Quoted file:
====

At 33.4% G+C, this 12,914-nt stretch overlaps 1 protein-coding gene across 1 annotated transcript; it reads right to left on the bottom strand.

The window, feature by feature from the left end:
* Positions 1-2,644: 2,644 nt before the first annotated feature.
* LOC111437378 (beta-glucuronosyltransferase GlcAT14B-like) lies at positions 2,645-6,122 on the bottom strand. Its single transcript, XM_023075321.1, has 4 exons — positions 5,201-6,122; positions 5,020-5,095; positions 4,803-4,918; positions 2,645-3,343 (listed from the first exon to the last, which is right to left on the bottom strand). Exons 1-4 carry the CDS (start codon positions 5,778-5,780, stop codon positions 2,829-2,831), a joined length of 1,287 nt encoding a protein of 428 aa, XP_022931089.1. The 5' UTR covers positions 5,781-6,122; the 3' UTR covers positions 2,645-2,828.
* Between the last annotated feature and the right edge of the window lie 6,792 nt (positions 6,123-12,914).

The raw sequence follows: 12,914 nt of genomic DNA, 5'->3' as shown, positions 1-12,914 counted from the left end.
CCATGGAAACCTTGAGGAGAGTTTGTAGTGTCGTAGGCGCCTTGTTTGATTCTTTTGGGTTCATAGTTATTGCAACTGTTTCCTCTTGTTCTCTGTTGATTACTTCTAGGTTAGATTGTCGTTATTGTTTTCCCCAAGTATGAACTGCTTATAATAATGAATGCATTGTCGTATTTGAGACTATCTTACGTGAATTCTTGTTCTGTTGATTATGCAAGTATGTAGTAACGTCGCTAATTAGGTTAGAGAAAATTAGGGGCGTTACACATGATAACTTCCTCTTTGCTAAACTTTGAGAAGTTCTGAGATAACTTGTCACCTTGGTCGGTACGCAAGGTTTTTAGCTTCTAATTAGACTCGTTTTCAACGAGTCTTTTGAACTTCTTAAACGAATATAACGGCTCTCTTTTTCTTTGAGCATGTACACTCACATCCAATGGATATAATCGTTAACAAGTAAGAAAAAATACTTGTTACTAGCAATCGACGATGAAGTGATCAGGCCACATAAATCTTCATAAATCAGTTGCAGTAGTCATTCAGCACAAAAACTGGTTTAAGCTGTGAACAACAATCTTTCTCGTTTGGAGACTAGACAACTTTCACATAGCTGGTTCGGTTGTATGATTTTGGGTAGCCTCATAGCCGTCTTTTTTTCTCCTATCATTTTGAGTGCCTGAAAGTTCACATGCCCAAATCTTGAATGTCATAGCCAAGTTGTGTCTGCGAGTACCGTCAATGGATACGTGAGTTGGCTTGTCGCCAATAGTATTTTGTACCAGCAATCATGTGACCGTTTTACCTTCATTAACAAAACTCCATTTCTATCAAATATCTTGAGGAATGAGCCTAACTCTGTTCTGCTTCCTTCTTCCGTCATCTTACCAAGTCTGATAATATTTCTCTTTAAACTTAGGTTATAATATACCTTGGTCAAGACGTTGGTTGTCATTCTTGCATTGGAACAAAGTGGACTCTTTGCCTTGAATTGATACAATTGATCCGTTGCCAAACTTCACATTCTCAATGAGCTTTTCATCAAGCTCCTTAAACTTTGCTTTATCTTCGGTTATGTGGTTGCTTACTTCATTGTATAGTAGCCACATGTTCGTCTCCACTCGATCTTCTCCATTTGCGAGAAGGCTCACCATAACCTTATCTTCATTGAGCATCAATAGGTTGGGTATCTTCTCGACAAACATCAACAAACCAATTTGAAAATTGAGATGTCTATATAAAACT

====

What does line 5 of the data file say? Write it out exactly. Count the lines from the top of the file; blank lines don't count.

* Between the last annotated feature and the right edge of the window lie 6,792 nt (positions 6,123-12,914).